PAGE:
Bangsi or the flying fish is considered to be Maitum’s One Town One Product (OTOP) or the town’s top produce. Around a thousand households depend on the bangsi industry, with an average annual catch of 600 tons.
The popular marinated bangsi is also the most sought after pasalubong for tourists and visitors who come to Maitum.
Every year, the townsfolk celebrate their deep gratitude to the bountiful harvest of the flying fish by holding the festival every last week of January.
Also, according to Mayor Reganit, the festival is a reminder of the people’s responsibility to preserve and protect the marine resources which give the Maitumians food and livelihood.
Highlights of the January 20-23 festivity include the Bangsiyawan street-dancing competition, pakas bangsi competition, bangsirit, lumba bugsay, sand sculpture, bangsi Masterchef, motocross competition, sugba-sugba sa kadalananan, and the long-running Maitum Photo Safari contest.
This year, more than 80 photographers from all over Mindanao gathered together to compete in the Photo Safari under three categories which are the Street Dancing, Festival and Shoot Out categories.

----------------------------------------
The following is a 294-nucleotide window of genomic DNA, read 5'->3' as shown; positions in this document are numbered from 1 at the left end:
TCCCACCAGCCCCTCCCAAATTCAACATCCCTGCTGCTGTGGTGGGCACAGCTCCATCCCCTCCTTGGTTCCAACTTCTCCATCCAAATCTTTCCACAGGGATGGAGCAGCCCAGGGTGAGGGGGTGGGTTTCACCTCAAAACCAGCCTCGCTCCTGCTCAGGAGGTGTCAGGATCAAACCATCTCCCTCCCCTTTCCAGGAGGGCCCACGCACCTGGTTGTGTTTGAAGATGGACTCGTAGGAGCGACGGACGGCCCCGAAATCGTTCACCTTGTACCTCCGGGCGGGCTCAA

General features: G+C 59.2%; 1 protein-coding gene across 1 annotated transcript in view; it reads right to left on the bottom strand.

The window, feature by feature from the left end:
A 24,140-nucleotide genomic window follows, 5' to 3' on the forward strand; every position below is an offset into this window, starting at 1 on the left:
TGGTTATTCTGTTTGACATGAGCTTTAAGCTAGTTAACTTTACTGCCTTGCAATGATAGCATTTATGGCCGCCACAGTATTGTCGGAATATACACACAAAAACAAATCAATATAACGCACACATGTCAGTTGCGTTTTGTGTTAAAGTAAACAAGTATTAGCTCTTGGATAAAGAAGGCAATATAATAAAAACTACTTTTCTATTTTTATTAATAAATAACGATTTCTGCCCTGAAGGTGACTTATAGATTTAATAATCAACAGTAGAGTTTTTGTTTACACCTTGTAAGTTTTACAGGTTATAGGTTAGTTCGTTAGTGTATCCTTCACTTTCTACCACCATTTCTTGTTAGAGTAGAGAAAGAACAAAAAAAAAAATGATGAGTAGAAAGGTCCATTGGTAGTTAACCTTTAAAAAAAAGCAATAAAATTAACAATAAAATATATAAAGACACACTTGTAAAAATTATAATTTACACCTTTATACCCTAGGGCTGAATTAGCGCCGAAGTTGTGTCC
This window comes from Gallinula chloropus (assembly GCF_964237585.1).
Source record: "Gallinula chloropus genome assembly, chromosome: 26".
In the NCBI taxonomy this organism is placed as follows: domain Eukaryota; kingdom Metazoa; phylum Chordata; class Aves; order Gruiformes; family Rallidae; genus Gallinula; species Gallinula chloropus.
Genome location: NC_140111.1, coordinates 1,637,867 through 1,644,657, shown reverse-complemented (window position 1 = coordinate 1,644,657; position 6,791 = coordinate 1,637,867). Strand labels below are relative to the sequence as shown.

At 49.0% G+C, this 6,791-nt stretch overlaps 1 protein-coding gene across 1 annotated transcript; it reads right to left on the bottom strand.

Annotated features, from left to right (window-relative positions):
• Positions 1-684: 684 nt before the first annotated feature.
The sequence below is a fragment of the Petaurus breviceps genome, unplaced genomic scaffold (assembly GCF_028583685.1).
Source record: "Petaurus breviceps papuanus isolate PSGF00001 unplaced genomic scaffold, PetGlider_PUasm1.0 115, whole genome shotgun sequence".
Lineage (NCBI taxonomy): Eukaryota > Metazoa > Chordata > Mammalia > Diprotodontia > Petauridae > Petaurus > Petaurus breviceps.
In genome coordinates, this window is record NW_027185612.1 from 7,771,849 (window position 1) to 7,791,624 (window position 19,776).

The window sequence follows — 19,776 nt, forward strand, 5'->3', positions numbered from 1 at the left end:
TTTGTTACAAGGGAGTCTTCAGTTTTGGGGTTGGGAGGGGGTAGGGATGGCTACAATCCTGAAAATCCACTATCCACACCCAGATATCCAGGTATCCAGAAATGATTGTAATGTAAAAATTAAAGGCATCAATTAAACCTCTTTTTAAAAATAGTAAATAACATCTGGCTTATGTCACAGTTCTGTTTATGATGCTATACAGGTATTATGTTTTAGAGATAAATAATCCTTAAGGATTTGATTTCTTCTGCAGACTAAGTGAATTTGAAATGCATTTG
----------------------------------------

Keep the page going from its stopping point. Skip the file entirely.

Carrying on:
Mayor Reganit also thanked the photographers who helped unleash Maitum’s natural beauty and wonders through the photographs taken and posted on social media.
Maitum comes from the native dialect “maitum” which means black that pertains to the legendary black stones found in one of its four major rivers, the Saub River.
The humble town of Maitum has grown into a tourist destination for its rich and thick rainforest, unspoiled marine resources, ancient historical finds, and fun and extreme adventures.
From the 2.1km white water tubing experience in barangay New La Union, to the bat sanctuary and the archaeological finds of anthropomorphic jars in barangay Pinol, and the pawikan nesting sanctuary in barangay Kiambing, Maitum has so much to offer to anyone who comes to explore the town. (Jori Mae Samillano/SARANGANI COMMUNICATIONS SERVICE)